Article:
Charles Sturt University makes its underpinning technical curriculum available to its students using an on-demand online system they call their Topic Tree. The tree is a directed acyclic graph where nodes represent topics to be learned, and edges represent the prerequisite relationships that exist between the topics. Branches on the topic tree represent concentrations in an area of knowledge, sub-branches (water quality, fluid mechanics, etc.) represent distinct subsets of knowledge - specialty. Delivery of the technical content is in three-hour modules, and students are free to choose the order in which they engage with these topics.
Previous work has identified that students engage with the on-demand curriculum much as they engage with on-demand entertainment platforms such as Netflix, completing long sequences of topics with short time periods between them – the traditional “binge” model of consumption.
This paper presents a more fine grained analysis of students’ pathways through the topic tree, focusing on the distance between successive topics completed by the students. Students’ progress is characterised in a three dimensional framework – forward distance, backward distance and time.
In general, pathways through the tree fall into one of four patterns:
• Forward movement along a branch or sub-branch of the tree, either sequentially (distance = 1) or skipping over topics (distance > 1)
• Revision of prior topics along a branch or sub-branch of the tree (backward distance of N)
• Revision of the same topic on a branch or sub-branch (both distances = 0)
• Switching to a different branch of the tree (backward distance to the junction of the branches combined with a forward distance along the new branch)
These pathways are also coupled with the time elapsed between the two consecutive topics.
Different students engage with the topic tree using different combinations of these approaches. This paper will identify these different combinations, and show how these approaches correlate with success and progression throughout the course.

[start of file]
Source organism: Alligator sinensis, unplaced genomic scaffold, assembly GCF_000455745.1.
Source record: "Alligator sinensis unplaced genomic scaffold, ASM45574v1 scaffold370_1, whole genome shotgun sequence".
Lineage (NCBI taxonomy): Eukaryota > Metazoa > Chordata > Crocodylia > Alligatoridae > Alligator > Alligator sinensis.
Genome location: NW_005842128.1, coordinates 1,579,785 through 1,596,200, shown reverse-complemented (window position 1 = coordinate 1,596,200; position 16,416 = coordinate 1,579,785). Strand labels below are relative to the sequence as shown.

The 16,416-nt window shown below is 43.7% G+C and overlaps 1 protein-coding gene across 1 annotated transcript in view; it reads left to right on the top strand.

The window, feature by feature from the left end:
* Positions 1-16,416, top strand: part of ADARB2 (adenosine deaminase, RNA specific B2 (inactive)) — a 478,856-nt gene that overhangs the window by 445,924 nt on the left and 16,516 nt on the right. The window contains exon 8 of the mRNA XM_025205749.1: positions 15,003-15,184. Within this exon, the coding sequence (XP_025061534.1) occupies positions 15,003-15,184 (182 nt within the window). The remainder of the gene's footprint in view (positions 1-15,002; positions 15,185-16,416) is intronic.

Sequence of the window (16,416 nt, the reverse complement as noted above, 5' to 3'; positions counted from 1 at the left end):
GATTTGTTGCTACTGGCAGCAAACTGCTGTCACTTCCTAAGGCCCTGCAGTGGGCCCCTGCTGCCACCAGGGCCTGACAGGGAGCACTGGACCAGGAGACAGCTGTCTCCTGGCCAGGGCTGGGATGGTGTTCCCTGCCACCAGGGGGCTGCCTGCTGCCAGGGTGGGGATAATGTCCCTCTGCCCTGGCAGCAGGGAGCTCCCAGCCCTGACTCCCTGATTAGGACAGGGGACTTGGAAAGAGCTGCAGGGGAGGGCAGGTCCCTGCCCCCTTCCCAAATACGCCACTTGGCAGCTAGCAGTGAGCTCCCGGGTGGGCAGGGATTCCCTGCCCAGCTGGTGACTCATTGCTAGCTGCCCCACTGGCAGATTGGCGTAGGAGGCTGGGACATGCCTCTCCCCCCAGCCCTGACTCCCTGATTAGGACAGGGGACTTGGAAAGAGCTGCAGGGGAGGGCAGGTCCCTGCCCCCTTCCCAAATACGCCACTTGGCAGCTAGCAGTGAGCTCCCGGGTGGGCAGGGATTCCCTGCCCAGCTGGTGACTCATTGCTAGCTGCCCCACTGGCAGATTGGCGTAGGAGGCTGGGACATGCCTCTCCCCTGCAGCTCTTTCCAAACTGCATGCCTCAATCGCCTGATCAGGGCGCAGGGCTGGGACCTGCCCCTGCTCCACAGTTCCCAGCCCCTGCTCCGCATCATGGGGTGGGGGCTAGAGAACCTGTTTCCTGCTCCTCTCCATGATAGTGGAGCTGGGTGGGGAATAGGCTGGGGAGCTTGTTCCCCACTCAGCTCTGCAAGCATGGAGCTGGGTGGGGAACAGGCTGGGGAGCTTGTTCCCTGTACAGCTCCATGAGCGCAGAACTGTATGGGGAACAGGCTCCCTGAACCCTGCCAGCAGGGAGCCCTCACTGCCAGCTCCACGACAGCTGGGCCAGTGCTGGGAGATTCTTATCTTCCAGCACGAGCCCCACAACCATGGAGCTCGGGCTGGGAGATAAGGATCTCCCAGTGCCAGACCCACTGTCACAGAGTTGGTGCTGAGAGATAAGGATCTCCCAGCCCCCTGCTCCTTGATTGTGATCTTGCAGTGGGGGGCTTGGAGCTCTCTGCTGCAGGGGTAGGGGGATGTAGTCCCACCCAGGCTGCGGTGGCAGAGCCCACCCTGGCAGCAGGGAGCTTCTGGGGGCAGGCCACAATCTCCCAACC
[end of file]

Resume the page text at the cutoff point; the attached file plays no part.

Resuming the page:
Jim Morgan is the father of two daughters and the spouse of an engineer. Before joining Charles Sturt University as Professor of Engineering and Inaugural Course Director in 2015, he was on the faculty in civil engineering at Texas A&M for over 30 years. Jim has been active in the freshman engineering program at A&M for nearly 20 years; was an active participant in the NSF Foundation Coalition from 1993 to 2003; also has received funding for his engineering education research from the Department of Education FIPSE program and from the National Science Foundation CCLI program.
He is active in the American Society for Engineering Education, is past chair of the Freshman Programs Division, and has served on the FIE steering committee. In addition to his teaching in engineering, Jim served several years as Co-Director of the Eisenhower Leadership Development Program in the Center for Public Leadership at the George Bush School of Government and Public Service; and also served as director of Aggie STEM with funding from the Texas Education Agency and the Texas Higher Education Coordinating Board.
Professor Euan Lindsay is a Mechatronic engineer, a discipline that integrates computers, electronics and physical hardware. Prof Lindsayâ€™s background is in Remote laboratories, investigating whether remote and simulated access alternatives to the trad
Dr. Colm Howlin is the principal researcher at Realizeit and leads the research and analytics team. He has been with the company since it was founded over 10 years ago. He is responsible for the development of the Adaptive Learning Engine within Realizeit and the Learning and Academic Analytics derived from learner data. Colm has a background in applied mathematics, earning his B.Sc. and Ph.D. in applied mathematics from the University of Limerick. He was a Research Fellow at Loughborough University in the UK. Colm has over 10 years’ experience working on research, educational data, analytics, and statistical analysis, including spending time as a consultant statistician before joining Realizeit.
Dr Van den Bogaard is director of studies and assistant professor of Science Education and Communication at Delft University of Technology, the Netherlands.
Are you a researcher? Would you like to cite this paper? Visit the ASEE document repository at peer.asee.org for more tools and easy citations.